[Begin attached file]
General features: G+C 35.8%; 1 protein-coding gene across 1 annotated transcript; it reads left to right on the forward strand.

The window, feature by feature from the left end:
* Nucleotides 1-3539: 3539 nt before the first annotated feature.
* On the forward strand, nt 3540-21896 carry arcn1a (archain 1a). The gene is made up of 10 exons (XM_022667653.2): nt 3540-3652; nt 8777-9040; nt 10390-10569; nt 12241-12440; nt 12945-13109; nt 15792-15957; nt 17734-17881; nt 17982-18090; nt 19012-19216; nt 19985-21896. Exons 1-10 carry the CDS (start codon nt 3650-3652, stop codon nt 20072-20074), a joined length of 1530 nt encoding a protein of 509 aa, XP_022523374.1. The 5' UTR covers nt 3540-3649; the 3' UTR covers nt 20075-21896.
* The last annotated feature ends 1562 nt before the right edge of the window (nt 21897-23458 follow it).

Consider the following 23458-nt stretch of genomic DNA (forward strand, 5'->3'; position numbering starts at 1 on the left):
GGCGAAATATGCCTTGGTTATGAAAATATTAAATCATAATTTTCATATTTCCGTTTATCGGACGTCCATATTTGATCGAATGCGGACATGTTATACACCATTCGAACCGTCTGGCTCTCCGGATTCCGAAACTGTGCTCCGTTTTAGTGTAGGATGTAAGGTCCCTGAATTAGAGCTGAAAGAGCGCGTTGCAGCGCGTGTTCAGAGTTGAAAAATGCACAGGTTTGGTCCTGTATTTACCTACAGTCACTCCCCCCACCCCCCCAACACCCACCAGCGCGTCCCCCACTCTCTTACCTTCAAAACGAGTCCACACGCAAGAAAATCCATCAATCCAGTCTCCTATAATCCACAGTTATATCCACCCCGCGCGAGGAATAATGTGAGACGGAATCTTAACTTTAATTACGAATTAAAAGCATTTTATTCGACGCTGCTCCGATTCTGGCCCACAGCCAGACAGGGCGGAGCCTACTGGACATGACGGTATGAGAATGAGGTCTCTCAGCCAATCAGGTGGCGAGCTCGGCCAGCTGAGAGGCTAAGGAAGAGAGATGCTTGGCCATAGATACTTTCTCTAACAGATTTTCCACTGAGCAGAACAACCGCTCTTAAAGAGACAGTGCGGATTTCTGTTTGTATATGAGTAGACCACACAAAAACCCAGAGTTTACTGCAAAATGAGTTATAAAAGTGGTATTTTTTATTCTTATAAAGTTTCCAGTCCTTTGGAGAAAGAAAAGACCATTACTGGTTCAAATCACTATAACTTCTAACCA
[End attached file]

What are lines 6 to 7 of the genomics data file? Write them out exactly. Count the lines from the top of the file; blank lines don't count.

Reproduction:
Consider the following 23458-nt stretch of genomic DNA (forward strand, 5'->3'; position numbering starts at 1 on the left):
GGCGAAATATGCCTTGGTTATGAAAATATTAAATCATAATTTTCATATTTCCGTTTATCGGACGTCCATATTTGATCGAATGCGGACATGTTATACACCATTCGAACCGTCTGGCTCTCCGGATTCCGAAACTGTGCTCCGTTTTAGTGTAGGATGTAAGGTCCCTGAATTAGAGCTGAAAGAGCGCGTTGCAGCGCGTGTTCAGAGTTGAAAAATGCACAGGTTTGGTCCTGTATTTACCTACAGTCACTCCCCCCACCCCCCCAACACCCACCAGCGCGTCCCCCACTCTCTTACCTTCAAAACGAGTCCACACGCAAGAAAATCCATCAATCCAGTCTCCTATAATCCACAGTTATATCCACCCCGCGCGAGGAATAATGTGAGACGGAATCTTAACTTTAATTACGAATTAAAAGCATTTTATTCGACGCTGCTCCGATTCTGGCCCACAGCCAGACAGGGCGGAGCCTACTGGACATGACGGTATGAGAATGAGGTCTCTCAGCCAATCAGGTGGCGAGCTCGGCCAGCTGAGAGGCTAAGGAAGAGAGATGCTTGGCCATAGATACTTTCTCTAACAGATTTTCCACTGAGCAGAACAACCGCTCTTAAAGAGACAGTGCGGATTTCTGTTTGTATATGAGTAGACCACACAAAAACCCAGAGTTTACTGCAAAATGAGTTATAAAAGTGGTATTTTTTATTCTTATAAAGTTTCCAGTCCTTTGGAGAAAGAAAAGACCATTACTGGTTCAAATCACTATAACTTCTAACCA